Testing a Concrete Floor for Moisture

Concrete Moisture Test
Concrete Moisture Test. concreteconstruction.net

Concrete is a porous material. That means that water from below a concrete slab can contain a fair amount of moisture. The exact amount can vary throughout the year. Concrete moisture is a sincere enemy of epoxy floor coatings, so before you start thinking about applying that epoxy, take the time to find out just how much moisture is in the floor. Here are the two most common types of test for concrete moisture.

Plastic-Sheet Moisture Test

This is a low-cost, low-tech moisture test that can be useful for determining if you have moisture in a garage or basement floor. It is not, however, the best test if you are planning to put an epoxy coating on the floor.

Using duct tape, fasten pieces of heavy plastic or aluminum foil (about 20 inches square) to several spots on the floor. Check the squares every few days. If you find moisture on the bottom, you have moisture in the slab. Moisture on the top, more common in a basement, is a sign of condensation from high humidity in the room. Moisture on both sides means that you have moisture in the air and in the slab.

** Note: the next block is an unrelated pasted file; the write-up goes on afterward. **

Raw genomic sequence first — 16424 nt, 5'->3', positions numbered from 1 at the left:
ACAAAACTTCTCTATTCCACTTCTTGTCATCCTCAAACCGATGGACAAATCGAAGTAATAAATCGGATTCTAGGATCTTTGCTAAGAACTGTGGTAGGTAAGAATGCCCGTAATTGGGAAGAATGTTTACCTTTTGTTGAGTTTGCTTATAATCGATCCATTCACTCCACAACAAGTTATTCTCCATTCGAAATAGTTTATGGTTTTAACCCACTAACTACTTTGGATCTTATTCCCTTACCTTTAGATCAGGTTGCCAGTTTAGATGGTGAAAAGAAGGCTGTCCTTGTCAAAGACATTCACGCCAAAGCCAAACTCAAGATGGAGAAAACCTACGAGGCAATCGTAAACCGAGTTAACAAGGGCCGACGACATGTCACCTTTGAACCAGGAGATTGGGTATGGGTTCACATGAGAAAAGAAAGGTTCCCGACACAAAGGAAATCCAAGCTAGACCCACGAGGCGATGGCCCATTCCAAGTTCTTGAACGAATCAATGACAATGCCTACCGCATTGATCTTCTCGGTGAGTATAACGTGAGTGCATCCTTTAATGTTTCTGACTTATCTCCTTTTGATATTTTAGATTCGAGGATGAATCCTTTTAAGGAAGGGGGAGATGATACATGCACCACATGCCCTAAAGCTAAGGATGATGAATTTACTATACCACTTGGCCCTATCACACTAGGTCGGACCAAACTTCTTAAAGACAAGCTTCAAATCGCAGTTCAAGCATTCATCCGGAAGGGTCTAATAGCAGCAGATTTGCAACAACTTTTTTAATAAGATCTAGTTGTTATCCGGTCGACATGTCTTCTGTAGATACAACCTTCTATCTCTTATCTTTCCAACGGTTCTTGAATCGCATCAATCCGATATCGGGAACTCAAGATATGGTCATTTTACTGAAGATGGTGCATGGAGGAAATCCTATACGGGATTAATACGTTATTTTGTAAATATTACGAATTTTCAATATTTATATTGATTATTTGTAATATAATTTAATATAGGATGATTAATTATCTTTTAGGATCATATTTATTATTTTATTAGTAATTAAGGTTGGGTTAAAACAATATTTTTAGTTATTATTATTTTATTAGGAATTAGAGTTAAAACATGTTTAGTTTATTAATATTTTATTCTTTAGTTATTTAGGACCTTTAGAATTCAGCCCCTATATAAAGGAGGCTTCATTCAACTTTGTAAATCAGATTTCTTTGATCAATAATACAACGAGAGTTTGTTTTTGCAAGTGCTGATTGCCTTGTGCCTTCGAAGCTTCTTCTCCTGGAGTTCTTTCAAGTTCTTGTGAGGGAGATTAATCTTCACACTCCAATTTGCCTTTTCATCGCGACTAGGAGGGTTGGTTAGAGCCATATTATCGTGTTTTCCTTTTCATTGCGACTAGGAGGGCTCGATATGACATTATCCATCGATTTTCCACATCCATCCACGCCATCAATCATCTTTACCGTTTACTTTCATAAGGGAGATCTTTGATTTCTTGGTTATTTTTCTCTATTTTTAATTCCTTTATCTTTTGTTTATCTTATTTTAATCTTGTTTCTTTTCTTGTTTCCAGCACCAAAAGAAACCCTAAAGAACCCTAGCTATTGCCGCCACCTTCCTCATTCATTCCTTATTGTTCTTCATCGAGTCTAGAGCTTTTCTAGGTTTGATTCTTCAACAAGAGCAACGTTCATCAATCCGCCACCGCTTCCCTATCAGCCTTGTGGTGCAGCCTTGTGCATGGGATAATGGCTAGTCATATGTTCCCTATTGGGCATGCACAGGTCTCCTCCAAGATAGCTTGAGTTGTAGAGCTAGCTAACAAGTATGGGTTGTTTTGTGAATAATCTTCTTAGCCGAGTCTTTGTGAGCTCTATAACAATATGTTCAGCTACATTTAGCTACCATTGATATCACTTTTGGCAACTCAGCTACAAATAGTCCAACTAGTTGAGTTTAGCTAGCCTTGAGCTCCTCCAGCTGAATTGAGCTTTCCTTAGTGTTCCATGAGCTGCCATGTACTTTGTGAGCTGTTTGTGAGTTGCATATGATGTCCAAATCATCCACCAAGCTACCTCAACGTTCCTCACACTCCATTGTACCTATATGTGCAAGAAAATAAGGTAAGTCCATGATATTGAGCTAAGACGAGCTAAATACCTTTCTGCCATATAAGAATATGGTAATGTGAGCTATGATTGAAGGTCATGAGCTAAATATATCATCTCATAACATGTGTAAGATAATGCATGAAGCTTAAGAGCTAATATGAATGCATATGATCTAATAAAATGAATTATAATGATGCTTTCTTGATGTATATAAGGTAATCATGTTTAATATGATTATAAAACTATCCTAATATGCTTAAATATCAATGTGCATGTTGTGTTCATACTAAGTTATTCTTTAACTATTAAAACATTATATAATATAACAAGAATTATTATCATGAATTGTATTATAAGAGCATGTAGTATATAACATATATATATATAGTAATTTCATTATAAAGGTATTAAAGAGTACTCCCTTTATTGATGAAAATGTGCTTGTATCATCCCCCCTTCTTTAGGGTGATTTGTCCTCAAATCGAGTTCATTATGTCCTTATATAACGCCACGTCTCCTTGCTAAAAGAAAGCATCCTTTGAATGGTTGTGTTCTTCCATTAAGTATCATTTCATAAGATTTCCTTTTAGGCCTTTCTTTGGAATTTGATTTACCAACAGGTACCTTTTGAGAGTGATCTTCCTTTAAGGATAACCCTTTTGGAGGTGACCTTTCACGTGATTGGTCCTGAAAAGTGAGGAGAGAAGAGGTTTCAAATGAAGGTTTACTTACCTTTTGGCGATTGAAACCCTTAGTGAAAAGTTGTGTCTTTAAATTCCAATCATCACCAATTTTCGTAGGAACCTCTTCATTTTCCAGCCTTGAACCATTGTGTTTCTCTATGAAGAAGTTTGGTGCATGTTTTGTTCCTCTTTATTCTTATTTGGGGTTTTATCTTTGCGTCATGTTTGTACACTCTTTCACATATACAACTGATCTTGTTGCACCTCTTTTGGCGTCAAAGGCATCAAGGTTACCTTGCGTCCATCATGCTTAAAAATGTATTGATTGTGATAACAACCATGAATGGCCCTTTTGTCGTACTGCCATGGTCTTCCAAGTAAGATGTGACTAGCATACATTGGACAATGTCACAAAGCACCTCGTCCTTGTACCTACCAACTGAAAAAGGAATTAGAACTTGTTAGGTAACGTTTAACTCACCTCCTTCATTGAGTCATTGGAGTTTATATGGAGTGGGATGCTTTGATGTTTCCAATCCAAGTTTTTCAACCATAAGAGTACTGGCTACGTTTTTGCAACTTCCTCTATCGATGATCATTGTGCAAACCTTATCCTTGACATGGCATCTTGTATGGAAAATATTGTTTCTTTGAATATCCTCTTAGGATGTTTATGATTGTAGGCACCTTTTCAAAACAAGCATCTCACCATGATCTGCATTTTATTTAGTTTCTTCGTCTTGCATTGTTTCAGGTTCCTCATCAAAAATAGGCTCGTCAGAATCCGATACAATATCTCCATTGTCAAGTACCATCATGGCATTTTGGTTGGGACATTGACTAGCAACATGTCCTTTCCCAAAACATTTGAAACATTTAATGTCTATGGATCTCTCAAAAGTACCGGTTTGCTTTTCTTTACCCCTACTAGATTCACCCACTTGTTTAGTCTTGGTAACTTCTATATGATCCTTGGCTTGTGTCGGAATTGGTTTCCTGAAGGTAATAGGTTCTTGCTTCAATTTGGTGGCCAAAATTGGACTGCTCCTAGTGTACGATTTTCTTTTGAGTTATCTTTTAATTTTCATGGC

A little moisture in the slab does not necessarily indicate a problem, as long as the porous concrete can continue to “breathe.” But it should serve as a warning against applying a solid coating such as epoxy that would trap the moisture in the slab .

. . until it starts causing the epoxy to begin peeling. For a more accurate test, you might want to consider the next option.

Calcium-Chloride Moisture Test

This is the test that professionals use before applying new floor coverings, and it is highly recommended before you go to the trouble of adding an epoxy coating to your garage floor.

You may need to order your calcium-chloride moisture testing materials online (search for “calcium chloride test”). Once you receive your test supplies, follow instructions for preparing the floor. This may involve having to grind the surface and conducting a simple pH test. Then set the proper number of test kits (three, in a typical two-car garage, which should cost about $50 total) on the floor, as directed by the manufacturer.

You will probably need to keep the testing kit on the floor for several days. Then return the calcium-chloride container to the manufacturer, who will test the moisture content and send you the results.

If you find that you have more than three pounds of water vapor per 1,000 square feet, don’t apply epoxy to the floor. Instead, think about some other type of flooring, such as special floor mats or tiles, which will not be affected by the moisture level in the concrete. Or, if your heart is set on epoxy, and the result is not too much over the three pound limit, consider contacting a professional flooring contractor for a more thorough test and evaluation.